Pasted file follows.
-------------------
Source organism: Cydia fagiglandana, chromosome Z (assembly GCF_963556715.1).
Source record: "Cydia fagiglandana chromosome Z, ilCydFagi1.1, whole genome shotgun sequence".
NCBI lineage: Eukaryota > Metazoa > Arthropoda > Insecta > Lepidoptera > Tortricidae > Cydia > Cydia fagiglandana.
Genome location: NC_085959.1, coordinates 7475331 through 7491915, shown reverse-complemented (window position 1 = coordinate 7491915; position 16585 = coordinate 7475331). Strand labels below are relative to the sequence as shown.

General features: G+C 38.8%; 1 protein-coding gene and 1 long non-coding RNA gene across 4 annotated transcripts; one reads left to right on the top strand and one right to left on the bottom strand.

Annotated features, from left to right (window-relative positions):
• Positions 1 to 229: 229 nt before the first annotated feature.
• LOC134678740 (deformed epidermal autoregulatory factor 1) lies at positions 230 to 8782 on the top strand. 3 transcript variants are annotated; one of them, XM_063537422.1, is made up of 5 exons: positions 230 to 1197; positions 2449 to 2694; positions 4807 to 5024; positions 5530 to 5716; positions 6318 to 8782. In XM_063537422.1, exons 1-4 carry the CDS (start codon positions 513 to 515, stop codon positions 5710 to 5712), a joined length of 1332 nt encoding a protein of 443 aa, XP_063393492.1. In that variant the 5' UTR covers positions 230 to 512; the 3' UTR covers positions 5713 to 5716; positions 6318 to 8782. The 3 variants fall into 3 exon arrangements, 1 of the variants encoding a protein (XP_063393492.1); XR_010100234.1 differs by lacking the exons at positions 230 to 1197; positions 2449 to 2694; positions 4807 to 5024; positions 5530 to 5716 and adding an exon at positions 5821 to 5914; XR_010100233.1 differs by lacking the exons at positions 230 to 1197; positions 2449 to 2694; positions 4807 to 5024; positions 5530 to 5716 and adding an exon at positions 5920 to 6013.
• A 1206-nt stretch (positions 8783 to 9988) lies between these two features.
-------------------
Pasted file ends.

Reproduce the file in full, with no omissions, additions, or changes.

Source organism: Cydia fagiglandana, chromosome Z (assembly GCF_963556715.1).
Source record: "Cydia fagiglandana chromosome Z, ilCydFagi1.1, whole genome shotgun sequence".
NCBI lineage: Eukaryota > Metazoa > Arthropoda > Insecta > Lepidoptera > Tortricidae > Cydia > Cydia fagiglandana.
Genome location: NC_085959.1, coordinates 7475331 through 7491915, shown reverse-complemented (window position 1 = coordinate 7491915; position 16585 = coordinate 7475331). Strand labels below are relative to the sequence as shown.

General features: G+C 38.8%; 1 protein-coding gene and 1 long non-coding RNA gene across 4 annotated transcripts; one reads left to right on the top strand and one right to left on the bottom strand.

Annotated features, from left to right (window-relative positions):
• Positions 1 to 229: 229 nt before the first annotated feature.
• LOC134678740 (deformed epidermal autoregulatory factor 1) lies at positions 230 to 8782 on the top strand. 3 transcript variants are annotated; one of them, XM_063537422.1, is made up of 5 exons: positions 230 to 1197; positions 2449 to 2694; positions 4807 to 5024; positions 5530 to 5716; positions 6318 to 8782. In XM_063537422.1, exons 1-4 carry the CDS (start codon positions 513 to 515, stop codon positions 5710 to 5712), a joined length of 1332 nt encoding a protein of 443 aa, XP_063393492.1. In that variant the 5' UTR covers positions 230 to 512; the 3' UTR covers positions 5713 to 5716; positions 6318 to 8782. The 3 variants fall into 3 exon arrangements, 1 of the variants encoding a protein (XP_063393492.1); XR_010100234.1 differs by lacking the exons at positions 230 to 1197; positions 2449 to 2694; positions 4807 to 5024; positions 5530 to 5716 and adding an exon at positions 5821 to 5914; XR_010100233.1 differs by lacking the exons at positions 230 to 1197; positions 2449 to 2694; positions 4807 to 5024; positions 5530 to 5716 and adding an exon at positions 5920 to 6013.
• A 1206-nt stretch (positions 8783 to 9988) lies between these two features.